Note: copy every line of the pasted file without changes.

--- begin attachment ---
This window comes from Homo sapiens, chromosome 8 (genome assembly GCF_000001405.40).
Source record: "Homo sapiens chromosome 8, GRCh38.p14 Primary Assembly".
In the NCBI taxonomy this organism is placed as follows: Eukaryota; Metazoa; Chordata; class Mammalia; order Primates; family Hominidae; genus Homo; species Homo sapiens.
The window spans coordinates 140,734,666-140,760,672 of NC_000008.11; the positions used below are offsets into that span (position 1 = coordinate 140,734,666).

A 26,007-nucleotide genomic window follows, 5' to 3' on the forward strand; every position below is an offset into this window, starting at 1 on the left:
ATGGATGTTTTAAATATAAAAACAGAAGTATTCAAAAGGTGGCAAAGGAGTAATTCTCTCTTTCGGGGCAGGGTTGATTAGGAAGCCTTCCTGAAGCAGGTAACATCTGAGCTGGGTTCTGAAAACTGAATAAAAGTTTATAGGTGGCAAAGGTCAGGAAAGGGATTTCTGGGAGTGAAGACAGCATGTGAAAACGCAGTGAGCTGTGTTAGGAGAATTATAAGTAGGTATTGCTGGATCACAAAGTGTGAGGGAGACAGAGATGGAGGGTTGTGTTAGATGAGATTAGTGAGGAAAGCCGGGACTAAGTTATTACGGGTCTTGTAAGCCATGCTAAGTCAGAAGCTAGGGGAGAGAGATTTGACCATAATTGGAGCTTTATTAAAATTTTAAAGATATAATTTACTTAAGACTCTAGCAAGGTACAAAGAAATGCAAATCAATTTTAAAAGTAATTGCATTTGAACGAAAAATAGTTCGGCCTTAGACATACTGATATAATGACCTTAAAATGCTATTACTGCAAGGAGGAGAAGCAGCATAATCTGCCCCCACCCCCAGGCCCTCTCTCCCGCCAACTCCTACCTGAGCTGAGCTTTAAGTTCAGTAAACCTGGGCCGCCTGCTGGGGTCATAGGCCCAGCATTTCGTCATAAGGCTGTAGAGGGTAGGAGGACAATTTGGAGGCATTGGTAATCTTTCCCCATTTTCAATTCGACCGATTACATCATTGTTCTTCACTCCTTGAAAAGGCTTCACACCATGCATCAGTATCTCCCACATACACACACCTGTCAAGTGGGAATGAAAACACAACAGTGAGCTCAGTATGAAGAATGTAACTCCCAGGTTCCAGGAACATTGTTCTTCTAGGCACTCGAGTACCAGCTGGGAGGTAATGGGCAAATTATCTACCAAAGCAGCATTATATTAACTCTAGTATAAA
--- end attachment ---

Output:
This window comes from Homo sapiens, chromosome 8 (genome assembly GCF_000001405.40).
Source record: "Homo sapiens chromosome 8, GRCh38.p14 Primary Assembly".
In the NCBI taxonomy this organism is placed as follows: Eukaryota; Metazoa; Chordata; class Mammalia; order Primates; family Hominidae; genus Homo; species Homo sapiens.
The window spans coordinates 140,734,666-140,760,672 of NC_000008.11; the positions used below are offsets into that span (position 1 = coordinate 140,734,666).

A 26,007-nucleotide genomic window follows, 5' to 3' on the forward strand; every position below is an offset into this window, starting at 1 on the left:
ATGGATGTTTTAAATATAAAAACAGAAGTATTCAAAAGGTGGCAAAGGAGTAATTCTCTCTTTCGGGGCAGGGTTGATTAGGAAGCCTTCCTGAAGCAGGTAACATCTGAGCTGGGTTCTGAAAACTGAATAAAAGTTTATAGGTGGCAAAGGTCAGGAAAGGGATTTCTGGGAGTGAAGACAGCATGTGAAAACGCAGTGAGCTGTGTTAGGAGAATTATAAGTAGGTATTGCTGGATCACAAAGTGTGAGGGAGACAGAGATGGAGGGTTGTGTTAGATGAGATTAGTGAGGAAAGCCGGGACTAAGTTATTACGGGTCTTGTAAGCCATGCTAAGTCAGAAGCTAGGGGAGAGAGATTTGACCATAATTGGAGCTTTATTAAAATTTTAAAGATATAATTTACTTAAGACTCTAGCAAGGTACAAAGAAATGCAAATCAATTTTAAAAGTAATTGCATTTGAACGAAAAATAGTTCGGCCTTAGACATACTGATATAATGACCTTAAAATGCTATTACTGCAAGGAGGAGAAGCAGCATAATCTGCCCCCACCCCCAGGCCCTCTCTCCCGCCAACTCCTACCTGAGCTGAGCTTTAAGTTCAGTAAACCTGGGCCGCCTGCTGGGGTCATAGGCCCAGCATTTCGTCATAAGGCTGTAGAGGGTAGGAGGACAATTTGGAGGCATTGGTAATCTTTCCCCATTTTCAATTCGACCGATTACATCATTGTTCTTCACTCCTTGAAAAGGCTTCACACCATGCATCAGTATCTCCCACATACACACACCTGTCAAGTGGGAATGAAAACACAACAGTGAGCTCAGTATGAAGAATGTAACTCCCAGGTTCCAGGAACATTGTTCTTCTAGGCACTCGAGTACCAGCTGGGAGGTAATGGGCAAATTATCTACCAAAGCAGCATTATATTAACTCTAGTATAAA